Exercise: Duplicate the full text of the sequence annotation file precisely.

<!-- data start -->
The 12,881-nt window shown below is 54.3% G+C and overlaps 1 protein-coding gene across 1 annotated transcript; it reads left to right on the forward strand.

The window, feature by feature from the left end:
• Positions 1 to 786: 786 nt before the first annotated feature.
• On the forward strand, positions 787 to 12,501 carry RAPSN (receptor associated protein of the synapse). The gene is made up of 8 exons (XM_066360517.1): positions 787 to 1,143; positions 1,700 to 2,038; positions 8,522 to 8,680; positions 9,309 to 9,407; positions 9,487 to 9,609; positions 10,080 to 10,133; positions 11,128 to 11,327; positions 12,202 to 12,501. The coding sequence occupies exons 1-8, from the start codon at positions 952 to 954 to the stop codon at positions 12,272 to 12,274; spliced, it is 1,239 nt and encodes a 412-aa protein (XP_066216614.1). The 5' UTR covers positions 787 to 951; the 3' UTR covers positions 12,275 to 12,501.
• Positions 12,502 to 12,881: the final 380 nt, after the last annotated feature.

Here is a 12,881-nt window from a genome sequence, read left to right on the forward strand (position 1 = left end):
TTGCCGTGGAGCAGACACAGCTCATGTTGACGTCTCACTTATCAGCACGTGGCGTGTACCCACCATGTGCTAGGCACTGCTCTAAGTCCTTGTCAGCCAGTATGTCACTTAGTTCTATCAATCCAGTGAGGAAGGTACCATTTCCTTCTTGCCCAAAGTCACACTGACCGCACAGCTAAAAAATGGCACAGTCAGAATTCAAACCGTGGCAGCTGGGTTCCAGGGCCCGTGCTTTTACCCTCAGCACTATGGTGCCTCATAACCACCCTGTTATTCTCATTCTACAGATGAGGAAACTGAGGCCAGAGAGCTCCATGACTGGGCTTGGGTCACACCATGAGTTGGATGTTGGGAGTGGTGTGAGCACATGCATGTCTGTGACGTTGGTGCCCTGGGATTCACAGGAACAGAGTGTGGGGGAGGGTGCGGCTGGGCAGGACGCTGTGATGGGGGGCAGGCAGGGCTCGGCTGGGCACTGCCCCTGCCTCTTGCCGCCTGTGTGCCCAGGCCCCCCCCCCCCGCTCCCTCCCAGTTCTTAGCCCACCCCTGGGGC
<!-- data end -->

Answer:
The 12,881-nt window shown below is 54.3% G+C and overlaps 1 protein-coding gene across 1 annotated transcript; it reads left to right on the forward strand.

The window, feature by feature from the left end:
• Positions 1 to 786: 786 nt before the first annotated feature.
• On the forward strand, positions 787 to 12,501 carry RAPSN (receptor associated protein of the synapse). The gene is made up of 8 exons (XM_066360517.1): positions 787 to 1,143; positions 1,700 to 2,038; positions 8,522 to 8,680; positions 9,309 to 9,407; positions 9,487 to 9,609; positions 10,080 to 10,133; positions 11,128 to 11,327; positions 12,202 to 12,501. The coding sequence occupies exons 1-8, from the start codon at positions 952 to 954 to the stop codon at positions 12,272 to 12,274; spliced, it is 1,239 nt and encodes a 412-aa protein (XP_066216614.1). The 5' UTR covers positions 787 to 951; the 3' UTR covers positions 12,275 to 12,501.
• Positions 12,502 to 12,881: the final 380 nt, after the last annotated feature.

Here is a 12,881-nt window from a genome sequence, read left to right on the forward strand (position 1 = left end):
TTGCCGTGGAGCAGACACAGCTCATGTTGACGTCTCACTTATCAGCACGTGGCGTGTACCCACCATGTGCTAGGCACTGCTCTAAGTCCTTGTCAGCCAGTATGTCACTTAGTTCTATCAATCCAGTGAGGAAGGTACCATTTCCTTCTTGCCCAAAGTCACACTGACCGCACAGCTAAAAAATGGCACAGTCAGAATTCAAACCGTGGCAGCTGGGTTCCAGGGCCCGTGCTTTTACCCTCAGCACTATGGTGCCTCATAACCACCCTGTTATTCTCATTCTACAGATGAGGAAACTGAGGCCAGAGAGCTCCATGACTGGGCTTGGGTCACACCATGAGTTGGATGTTGGGAGTGGTGTGAGCACATGCATGTCTGTGACGTTGGTGCCCTGGGATTCACAGGAACAGAGTGTGGGGGAGGGTGCGGCTGGGCAGGACGCTGTGATGGGGGGCAGGCAGGGCTCGGCTGGGCACTGCCCCTGCCTCTTGCCGCCTGTGTGCCCAGGCCCCCCCCCCCCGCTCCCTCCCAGTTCTTAGCCCACCCCTGGGGC